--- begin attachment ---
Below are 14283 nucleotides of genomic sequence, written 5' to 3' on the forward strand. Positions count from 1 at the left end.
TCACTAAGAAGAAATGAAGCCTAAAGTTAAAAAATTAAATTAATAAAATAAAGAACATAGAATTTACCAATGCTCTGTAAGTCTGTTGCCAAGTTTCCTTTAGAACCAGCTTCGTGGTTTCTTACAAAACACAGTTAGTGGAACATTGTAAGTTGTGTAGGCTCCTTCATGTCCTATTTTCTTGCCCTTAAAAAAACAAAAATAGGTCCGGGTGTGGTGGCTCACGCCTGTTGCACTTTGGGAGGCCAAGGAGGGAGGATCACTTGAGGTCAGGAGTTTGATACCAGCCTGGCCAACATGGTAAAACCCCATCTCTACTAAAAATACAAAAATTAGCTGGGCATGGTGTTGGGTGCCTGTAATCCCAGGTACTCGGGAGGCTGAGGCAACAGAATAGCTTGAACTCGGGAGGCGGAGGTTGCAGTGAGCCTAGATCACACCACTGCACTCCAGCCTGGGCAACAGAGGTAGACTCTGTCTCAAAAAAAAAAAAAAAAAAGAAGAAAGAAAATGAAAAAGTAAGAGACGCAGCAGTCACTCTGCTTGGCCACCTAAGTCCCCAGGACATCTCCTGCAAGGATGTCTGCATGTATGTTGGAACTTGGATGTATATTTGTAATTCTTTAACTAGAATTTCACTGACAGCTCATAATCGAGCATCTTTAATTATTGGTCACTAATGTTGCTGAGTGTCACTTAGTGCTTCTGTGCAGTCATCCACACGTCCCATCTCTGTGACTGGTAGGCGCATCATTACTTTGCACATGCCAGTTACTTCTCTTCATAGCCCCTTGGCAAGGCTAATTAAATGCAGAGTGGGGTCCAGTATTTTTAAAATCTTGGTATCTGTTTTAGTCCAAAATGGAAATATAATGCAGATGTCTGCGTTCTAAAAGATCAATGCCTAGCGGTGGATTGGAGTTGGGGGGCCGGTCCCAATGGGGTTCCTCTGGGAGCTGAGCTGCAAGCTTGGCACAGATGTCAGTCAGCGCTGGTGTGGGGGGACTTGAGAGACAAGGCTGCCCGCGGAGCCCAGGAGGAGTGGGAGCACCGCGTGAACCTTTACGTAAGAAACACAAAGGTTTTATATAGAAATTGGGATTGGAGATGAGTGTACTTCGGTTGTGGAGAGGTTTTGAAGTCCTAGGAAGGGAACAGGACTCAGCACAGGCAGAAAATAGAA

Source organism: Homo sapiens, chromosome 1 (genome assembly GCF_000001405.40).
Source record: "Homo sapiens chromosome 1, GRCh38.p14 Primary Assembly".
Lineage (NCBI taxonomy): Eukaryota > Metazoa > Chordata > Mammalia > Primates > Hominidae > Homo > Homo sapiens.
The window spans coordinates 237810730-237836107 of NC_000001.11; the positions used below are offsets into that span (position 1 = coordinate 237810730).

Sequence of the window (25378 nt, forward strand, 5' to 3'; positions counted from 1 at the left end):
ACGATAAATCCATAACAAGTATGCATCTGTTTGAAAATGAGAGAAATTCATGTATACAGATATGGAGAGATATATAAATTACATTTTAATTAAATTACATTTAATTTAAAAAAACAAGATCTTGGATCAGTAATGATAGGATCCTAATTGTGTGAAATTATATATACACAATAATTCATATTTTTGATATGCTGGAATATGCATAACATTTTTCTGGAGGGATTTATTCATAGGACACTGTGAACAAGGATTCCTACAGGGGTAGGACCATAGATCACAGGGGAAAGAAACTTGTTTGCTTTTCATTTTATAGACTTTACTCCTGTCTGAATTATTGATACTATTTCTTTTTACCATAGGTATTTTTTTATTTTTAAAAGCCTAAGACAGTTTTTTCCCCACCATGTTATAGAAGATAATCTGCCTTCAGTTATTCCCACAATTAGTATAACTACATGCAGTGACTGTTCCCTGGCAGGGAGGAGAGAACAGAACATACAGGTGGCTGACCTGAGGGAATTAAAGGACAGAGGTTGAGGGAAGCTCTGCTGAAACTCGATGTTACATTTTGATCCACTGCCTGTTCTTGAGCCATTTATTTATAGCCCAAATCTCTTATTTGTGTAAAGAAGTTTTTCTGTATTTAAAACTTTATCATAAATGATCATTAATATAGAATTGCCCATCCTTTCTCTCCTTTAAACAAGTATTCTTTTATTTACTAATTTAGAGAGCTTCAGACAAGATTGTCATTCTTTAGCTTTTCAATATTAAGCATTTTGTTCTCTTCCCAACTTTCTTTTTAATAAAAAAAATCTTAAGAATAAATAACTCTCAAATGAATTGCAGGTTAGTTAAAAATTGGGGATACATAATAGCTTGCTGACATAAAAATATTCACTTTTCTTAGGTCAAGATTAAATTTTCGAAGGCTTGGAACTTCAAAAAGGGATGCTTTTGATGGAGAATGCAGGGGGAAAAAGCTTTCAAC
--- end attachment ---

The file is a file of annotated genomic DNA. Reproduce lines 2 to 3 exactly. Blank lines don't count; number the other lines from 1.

TCACTAAGAAGAAATGAAGCCTAAAGTTAAAAAATTAAATTAATAAAATAAAGAACATAGAATTTACCAATGCTCTGTAAGTCTGTTGCCAAGTTTCCTTTAGAACCAGCTTCGTGGTTTCTTACAAAACACAGTTAGTGGAACATTGTAAGTTGTGTAGGCTCCTTCATGTCCTATTTTCTTGCCCTTAAAAAAACAAAAATAGGTCCGGGTGTGGTGGCTCACGCCTGTTGCACTTTGGGAGGCCAAGGAGGGAGGATCACTTGAGGTCAGGAGTTTGATACCAGCCTGGCCAACATGGTAAAACCCCATCTCTACTAAAAATACAAAAATTAGCTGGGCATGGTGTTGGGTGCCTGTAATCCCAGGTACTCGGGAGGCTGAGGCAACAGAATAGCTTGAACTCGGGAGGCGGAGGTTGCAGTGAGCCTAGATCACACCACTGCACTCCAGCCTGGGCAACAGAGGTAGACTCTGTCTCAAAAAAAAAAAAAAAAAAGAAGAAAGAAAATGAAAAAGTAAGAGACGCAGCAGTCACTCTGCTTGGCCACCTAAGTCCCCAGGACATCTCCTGCAAGGATGTCTGCATGTATGTTGGAACTTGGATGTATATTTGTAATTCTTTAACTAGAATTTCACTGACAGCTCATAATCGAGCATCTTTAATTATTGGTCACTAATGTTGCTGAGTGTCACTTAGTGCTTCTGTGCAGTCATCCACACGTCCCATCTCTGTGACTGGTAGGCGCATCATTACTTTGCACATGCCAGTTACTTCTCTTCATAGCCCCTTGGCAAGGCTAATTAAATGCAGAGTGGGGTCCAGTATTTTTAAAATCTTGGTATCTGTTTTAGTCCAAAATGGAAATATAATGCAGATGTCTGCGTTCTAAAAGATCAATGCCTAGCGGTGGATTGGAGTTGGGGGGCCGGTCCCAATGGGGTTCCTCTGGGAGCTGAGCTGCAAGCTTGGCACAGATGTCAGTCAGCGCTGGTGTGGGGGGACTTGAGAGACAAGGCTGCCCGCGGAGCCCAGGAGGAGTGGGAGCACCGCGTGAACCTTTACGTAAGAAACACAAAGGTTTTATATAGAAATTGGGATTGGAGATGAGTGTACTTCGGTTGTGGAGAGGTTTTGAAGTCCTAGGAAGGGAACAGGACTCAGCACAGGCAGAAAATAGAA

Source organism: Homo sapiens, chromosome 1 (genome assembly GCF_000001405.40).